Design. Teach. Play.
This doctoral research envisages to contribute to the understanding of how we can empower educators through playful- and game design thinking, so they develop personal comfort with and ownership over game-based learning. Game-based learning accounts here for the integration of games (digital and non-digital) into teacher’s teaching, as a tool to support certain learning and pedagogical approaches. When learners of any age are engaged in game-based learning, educators often take over a passive role, e.g. as observer without any ownership. Hence, if educators don’t see the connection of game-based learning with their teaching, educators often won’t embrace them. As Ulicsak & Williamson (2010) and Hanghøj & Brund (2010) have suggested it is important to start recognising the role of the educator in game-based learning, as they need to have a sense of ownership in order to be able to use games effectively. Thus we envisage the development of a library of playful tools, exercises and best practices for educators to facilitate game design thinking, and seeing themselves as co-creators, active ingame participants and collaborators in game-based learning entailing joint meaning making and knowledge construction between educators and learners.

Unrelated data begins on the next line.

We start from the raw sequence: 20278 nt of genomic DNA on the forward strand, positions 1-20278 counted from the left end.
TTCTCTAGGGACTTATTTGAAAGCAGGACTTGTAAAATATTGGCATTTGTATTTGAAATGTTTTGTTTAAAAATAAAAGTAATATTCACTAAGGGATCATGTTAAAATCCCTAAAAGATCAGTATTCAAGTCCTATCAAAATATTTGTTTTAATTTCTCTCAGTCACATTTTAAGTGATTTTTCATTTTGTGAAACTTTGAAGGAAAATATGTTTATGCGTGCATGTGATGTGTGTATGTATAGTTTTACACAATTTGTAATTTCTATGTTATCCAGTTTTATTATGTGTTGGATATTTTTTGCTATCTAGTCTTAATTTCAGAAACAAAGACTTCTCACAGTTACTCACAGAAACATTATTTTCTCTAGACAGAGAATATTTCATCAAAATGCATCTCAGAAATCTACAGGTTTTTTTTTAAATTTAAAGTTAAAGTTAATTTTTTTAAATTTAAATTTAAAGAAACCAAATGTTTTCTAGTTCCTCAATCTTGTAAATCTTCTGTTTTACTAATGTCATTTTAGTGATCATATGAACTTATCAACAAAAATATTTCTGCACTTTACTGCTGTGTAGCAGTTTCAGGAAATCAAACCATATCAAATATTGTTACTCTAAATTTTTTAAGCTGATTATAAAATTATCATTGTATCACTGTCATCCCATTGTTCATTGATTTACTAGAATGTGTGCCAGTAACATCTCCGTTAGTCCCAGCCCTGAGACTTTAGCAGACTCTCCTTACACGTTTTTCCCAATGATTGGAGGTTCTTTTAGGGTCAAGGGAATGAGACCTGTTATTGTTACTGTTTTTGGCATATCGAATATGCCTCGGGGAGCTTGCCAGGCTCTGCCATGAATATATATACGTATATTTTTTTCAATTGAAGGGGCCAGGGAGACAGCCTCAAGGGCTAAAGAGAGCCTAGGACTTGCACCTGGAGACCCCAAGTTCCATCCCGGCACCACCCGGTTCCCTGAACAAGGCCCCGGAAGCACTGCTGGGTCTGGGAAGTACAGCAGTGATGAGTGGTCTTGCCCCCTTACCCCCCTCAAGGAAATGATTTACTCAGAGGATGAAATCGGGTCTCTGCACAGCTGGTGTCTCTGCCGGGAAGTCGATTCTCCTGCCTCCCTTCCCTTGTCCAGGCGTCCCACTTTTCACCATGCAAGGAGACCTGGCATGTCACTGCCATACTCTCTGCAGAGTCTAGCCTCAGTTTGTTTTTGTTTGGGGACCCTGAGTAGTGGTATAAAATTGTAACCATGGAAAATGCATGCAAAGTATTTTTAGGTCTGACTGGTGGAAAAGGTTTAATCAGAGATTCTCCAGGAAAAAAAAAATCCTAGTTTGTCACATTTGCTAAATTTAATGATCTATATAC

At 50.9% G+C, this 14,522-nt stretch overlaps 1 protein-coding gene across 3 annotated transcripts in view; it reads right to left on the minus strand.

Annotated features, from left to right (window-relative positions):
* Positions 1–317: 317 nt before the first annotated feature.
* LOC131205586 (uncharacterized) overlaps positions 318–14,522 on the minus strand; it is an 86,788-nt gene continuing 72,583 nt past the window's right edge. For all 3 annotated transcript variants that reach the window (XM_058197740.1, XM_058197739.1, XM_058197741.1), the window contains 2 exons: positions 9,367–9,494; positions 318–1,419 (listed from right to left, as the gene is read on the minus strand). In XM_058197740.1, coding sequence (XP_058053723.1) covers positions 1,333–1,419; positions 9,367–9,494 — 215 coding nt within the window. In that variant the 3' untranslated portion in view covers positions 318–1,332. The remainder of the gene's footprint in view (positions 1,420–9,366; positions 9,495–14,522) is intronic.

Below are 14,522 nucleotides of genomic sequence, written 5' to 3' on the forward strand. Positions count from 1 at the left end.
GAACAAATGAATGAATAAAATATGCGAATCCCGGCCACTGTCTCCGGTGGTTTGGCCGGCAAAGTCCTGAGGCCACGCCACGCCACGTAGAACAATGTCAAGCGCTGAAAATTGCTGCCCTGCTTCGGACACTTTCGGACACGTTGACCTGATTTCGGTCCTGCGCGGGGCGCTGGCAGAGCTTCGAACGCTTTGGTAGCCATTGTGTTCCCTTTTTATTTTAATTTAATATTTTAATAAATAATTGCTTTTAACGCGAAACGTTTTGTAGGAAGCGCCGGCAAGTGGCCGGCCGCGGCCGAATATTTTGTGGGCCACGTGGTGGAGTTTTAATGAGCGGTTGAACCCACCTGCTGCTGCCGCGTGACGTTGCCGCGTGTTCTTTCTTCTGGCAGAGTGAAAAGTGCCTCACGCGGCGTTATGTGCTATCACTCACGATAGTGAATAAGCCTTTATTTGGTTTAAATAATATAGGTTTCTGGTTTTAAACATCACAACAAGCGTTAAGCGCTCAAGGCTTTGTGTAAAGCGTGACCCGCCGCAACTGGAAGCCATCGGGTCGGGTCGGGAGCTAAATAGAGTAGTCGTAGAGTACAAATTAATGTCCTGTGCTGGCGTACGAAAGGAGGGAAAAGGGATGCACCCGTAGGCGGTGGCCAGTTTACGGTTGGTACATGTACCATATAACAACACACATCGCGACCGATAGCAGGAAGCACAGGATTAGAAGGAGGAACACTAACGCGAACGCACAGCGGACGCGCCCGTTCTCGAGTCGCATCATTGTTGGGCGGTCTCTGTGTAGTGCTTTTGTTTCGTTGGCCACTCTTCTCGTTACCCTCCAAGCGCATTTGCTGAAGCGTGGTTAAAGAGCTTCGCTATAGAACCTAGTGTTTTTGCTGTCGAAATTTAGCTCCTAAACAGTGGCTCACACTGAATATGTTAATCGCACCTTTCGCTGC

Hanghøj, T., & Brund, C. (2010). Teacher Roles and Positionings in Relation to Educational Games. In European Conference of Games Based Learning (pp. 116–122).
Ulicsak, M., & Williamson, B. (2010). Computer games and learning: A Futurelab handbook. Retrieved from http://admin.futurelab.org.uk/resources/documents/discussion_papers/Computer_Games_and_Learning_discpaper.pdf